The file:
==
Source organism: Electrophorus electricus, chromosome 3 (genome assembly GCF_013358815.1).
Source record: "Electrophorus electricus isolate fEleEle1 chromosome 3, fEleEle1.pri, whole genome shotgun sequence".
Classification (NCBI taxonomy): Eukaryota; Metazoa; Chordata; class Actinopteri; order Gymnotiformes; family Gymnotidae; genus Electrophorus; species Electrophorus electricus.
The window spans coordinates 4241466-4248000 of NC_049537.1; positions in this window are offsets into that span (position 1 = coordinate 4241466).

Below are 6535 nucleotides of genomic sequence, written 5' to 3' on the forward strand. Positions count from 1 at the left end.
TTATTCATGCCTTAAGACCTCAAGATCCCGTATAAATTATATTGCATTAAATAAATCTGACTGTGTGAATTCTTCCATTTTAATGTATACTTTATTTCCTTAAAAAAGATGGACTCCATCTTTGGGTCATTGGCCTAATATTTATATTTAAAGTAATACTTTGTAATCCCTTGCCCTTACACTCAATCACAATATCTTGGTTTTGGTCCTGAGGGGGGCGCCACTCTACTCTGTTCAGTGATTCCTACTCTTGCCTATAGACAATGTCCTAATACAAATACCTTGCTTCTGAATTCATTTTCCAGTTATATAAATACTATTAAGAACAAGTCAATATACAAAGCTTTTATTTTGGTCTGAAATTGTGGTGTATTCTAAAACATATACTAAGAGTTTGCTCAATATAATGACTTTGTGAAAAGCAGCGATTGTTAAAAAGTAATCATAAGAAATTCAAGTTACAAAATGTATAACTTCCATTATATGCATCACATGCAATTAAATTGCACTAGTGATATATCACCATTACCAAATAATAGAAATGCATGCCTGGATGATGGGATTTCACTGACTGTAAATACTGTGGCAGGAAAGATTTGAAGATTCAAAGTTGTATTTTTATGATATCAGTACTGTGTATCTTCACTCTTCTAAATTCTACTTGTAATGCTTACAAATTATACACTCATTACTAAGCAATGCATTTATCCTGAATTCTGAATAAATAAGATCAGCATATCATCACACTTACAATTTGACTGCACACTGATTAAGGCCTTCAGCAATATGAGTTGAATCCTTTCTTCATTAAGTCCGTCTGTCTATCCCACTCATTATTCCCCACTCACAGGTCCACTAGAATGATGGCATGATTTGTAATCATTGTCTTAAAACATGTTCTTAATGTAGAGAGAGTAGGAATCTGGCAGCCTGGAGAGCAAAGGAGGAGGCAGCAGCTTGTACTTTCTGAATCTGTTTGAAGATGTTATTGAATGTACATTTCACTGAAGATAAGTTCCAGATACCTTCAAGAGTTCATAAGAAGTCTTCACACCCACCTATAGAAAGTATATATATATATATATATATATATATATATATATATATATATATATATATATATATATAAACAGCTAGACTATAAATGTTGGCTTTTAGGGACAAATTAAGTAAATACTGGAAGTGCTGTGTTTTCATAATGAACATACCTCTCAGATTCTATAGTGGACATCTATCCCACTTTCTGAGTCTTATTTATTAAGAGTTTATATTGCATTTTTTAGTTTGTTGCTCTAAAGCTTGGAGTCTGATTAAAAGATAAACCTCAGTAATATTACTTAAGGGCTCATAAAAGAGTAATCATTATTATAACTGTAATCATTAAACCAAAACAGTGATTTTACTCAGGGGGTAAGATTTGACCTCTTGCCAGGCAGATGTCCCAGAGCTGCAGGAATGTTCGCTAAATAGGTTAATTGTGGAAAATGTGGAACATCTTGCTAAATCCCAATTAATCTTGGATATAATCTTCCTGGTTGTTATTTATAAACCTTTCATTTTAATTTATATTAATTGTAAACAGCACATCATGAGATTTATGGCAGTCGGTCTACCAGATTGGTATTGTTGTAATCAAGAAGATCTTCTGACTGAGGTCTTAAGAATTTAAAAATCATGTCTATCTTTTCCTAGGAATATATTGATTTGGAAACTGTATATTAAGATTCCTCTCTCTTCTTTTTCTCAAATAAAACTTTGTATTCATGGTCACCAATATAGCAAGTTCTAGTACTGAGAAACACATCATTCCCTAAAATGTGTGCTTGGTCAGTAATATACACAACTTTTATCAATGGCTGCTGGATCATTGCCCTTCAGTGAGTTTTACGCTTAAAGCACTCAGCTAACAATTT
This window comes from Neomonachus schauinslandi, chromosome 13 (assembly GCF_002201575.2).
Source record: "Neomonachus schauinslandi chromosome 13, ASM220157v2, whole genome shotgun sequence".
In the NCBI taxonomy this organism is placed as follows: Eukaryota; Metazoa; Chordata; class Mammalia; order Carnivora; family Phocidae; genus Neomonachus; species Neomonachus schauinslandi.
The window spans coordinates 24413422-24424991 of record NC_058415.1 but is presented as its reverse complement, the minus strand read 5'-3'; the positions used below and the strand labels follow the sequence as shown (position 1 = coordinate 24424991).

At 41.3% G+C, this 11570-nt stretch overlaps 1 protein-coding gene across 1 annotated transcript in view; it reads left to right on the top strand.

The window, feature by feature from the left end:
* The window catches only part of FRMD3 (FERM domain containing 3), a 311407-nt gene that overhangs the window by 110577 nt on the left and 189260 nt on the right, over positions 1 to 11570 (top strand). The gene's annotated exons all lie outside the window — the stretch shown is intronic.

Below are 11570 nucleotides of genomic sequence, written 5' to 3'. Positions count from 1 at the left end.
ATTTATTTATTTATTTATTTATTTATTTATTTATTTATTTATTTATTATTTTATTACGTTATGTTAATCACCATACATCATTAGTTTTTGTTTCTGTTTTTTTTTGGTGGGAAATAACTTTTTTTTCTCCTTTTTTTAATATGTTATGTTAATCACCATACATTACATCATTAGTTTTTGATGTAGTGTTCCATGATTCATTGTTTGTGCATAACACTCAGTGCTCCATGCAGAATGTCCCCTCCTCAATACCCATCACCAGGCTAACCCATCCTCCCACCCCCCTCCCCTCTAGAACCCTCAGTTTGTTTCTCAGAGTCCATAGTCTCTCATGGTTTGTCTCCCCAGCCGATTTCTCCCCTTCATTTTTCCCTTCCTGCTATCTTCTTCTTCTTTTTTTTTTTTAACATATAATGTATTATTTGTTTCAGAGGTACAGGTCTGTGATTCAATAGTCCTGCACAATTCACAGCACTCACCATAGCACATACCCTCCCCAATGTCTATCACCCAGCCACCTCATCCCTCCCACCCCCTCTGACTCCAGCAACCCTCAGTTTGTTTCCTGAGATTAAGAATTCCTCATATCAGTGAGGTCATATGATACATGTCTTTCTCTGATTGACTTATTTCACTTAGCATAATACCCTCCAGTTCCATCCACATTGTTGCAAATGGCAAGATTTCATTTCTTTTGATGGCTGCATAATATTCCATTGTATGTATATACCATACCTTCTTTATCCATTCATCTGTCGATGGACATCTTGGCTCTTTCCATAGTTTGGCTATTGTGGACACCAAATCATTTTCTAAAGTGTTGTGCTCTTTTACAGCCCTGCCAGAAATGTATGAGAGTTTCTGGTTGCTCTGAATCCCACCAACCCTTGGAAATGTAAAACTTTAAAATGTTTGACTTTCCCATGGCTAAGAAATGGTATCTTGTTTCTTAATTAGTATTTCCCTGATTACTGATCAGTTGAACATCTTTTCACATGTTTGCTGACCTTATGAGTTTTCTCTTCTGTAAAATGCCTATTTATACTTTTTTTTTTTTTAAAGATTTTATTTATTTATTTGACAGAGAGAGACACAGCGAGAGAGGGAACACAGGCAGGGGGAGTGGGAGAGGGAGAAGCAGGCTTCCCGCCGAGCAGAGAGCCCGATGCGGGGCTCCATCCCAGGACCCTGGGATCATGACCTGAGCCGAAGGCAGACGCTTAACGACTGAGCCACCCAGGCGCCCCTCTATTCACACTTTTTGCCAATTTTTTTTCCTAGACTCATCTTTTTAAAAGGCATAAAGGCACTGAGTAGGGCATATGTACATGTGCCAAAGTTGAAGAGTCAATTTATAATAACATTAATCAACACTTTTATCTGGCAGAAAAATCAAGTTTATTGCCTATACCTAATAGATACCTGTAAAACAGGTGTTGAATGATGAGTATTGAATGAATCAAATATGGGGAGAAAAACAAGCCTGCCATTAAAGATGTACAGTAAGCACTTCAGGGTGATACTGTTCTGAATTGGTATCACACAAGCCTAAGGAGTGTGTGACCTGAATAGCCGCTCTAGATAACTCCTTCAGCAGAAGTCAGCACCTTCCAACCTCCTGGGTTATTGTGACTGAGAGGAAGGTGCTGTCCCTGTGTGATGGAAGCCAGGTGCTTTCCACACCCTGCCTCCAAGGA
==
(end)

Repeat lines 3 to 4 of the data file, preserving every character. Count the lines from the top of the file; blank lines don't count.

Classification (NCBI taxonomy): Eukaryota; Metazoa; Chordata; class Actinopteri; order Gymnotiformes; family Gymnotidae; genus Electrophorus; species Electrophorus electricus.
The window spans coordinates 4241466-4248000 of NC_049537.1; positions in this window are offsets into that span (position 1 = coordinate 4241466).